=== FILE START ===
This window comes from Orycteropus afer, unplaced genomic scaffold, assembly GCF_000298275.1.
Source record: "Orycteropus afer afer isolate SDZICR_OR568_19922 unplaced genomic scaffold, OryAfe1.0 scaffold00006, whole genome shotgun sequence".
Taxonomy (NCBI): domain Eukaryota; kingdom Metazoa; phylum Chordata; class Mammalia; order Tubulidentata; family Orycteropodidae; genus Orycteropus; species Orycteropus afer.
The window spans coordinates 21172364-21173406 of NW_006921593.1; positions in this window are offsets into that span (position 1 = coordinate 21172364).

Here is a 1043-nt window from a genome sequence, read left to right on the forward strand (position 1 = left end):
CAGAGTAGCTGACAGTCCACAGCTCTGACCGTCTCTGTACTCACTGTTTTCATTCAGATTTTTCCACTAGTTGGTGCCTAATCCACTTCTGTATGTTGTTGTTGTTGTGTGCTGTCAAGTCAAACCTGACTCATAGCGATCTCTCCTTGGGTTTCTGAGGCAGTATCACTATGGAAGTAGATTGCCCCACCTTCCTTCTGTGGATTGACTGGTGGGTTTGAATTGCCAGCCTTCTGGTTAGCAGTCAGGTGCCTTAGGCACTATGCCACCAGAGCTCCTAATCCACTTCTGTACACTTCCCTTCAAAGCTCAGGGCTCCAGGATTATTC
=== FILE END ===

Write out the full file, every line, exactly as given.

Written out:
This window comes from Orycteropus afer, unplaced genomic scaffold, assembly GCF_000298275.1.
Source record: "Orycteropus afer afer isolate SDZICR_OR568_19922 unplaced genomic scaffold, OryAfe1.0 scaffold00006, whole genome shotgun sequence".
Taxonomy (NCBI): domain Eukaryota; kingdom Metazoa; phylum Chordata; class Mammalia; order Tubulidentata; family Orycteropodidae; genus Orycteropus; species Orycteropus afer.
The window spans coordinates 21172364-21173406 of NW_006921593.1; positions in this window are offsets into that span (position 1 = coordinate 21172364).

Here is a 1043-nt window from a genome sequence, read left to right on the forward strand (position 1 = left end):
CAGAGTAGCTGACAGTCCACAGCTCTGACCGTCTCTGTACTCACTGTTTTCATTCAGATTTTTCCACTAGTTGGTGCCTAATCCACTTCTGTATGTTGTTGTTGTTGTGTGCTGTCAAGTCAAACCTGACTCATAGCGATCTCTCCTTGGGTTTCTGAGGCAGTATCACTATGGAAGTAGATTGCCCCACCTTCCTTCTGTGGATTGACTGGTGGGTTTGAATTGCCAGCCTTCTGGTTAGCAGTCAGGTGCCTTAGGCACTATGCCACCAGAGCTCCTAATCCACTTCTGTACACTTCCCTTCAAAGCTCAGGGCTCCAGGATTATTC